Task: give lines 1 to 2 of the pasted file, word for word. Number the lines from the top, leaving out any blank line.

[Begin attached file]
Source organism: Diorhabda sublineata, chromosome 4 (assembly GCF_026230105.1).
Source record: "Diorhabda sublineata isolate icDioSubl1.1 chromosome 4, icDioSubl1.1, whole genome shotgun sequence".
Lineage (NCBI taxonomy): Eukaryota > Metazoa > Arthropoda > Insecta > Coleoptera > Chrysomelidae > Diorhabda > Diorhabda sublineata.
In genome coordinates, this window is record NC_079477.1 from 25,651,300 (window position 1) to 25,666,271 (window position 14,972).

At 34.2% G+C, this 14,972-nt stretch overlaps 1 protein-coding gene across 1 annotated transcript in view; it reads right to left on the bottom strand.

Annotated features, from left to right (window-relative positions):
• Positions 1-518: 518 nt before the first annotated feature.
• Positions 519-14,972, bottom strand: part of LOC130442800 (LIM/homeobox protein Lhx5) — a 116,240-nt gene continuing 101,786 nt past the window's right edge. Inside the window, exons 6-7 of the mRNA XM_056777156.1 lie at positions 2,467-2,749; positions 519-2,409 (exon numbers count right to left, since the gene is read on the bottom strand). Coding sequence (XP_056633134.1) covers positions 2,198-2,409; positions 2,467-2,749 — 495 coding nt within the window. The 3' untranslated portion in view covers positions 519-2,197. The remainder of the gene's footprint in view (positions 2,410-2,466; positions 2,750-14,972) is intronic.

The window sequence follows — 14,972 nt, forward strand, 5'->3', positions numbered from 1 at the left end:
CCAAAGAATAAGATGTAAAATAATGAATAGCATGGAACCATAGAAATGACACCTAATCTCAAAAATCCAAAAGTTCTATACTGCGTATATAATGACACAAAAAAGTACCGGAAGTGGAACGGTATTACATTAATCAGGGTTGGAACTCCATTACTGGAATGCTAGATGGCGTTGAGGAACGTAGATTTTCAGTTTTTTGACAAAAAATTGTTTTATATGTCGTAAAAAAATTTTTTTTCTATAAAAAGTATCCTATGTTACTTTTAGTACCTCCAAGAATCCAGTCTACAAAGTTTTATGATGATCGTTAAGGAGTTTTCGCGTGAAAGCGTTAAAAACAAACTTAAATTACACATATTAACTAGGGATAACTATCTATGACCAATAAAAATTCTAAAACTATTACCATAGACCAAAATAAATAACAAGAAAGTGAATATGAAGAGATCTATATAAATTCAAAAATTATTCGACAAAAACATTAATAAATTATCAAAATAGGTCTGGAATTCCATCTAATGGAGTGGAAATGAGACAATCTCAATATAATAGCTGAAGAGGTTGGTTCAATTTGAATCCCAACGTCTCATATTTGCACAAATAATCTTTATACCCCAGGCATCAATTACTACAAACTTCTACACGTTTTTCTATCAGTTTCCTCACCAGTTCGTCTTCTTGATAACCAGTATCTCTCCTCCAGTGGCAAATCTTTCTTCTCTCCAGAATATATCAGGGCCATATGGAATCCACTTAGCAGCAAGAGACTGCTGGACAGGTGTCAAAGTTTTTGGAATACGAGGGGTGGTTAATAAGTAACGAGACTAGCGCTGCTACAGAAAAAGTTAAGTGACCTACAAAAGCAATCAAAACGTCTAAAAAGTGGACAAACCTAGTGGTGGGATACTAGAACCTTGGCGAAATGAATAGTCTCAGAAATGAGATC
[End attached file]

Source organism: Diorhabda sublineata, chromosome 4 (assembly GCF_026230105.1).
Source record: "Diorhabda sublineata isolate icDioSubl1.1 chromosome 4, icDioSubl1.1, whole genome shotgun sequence".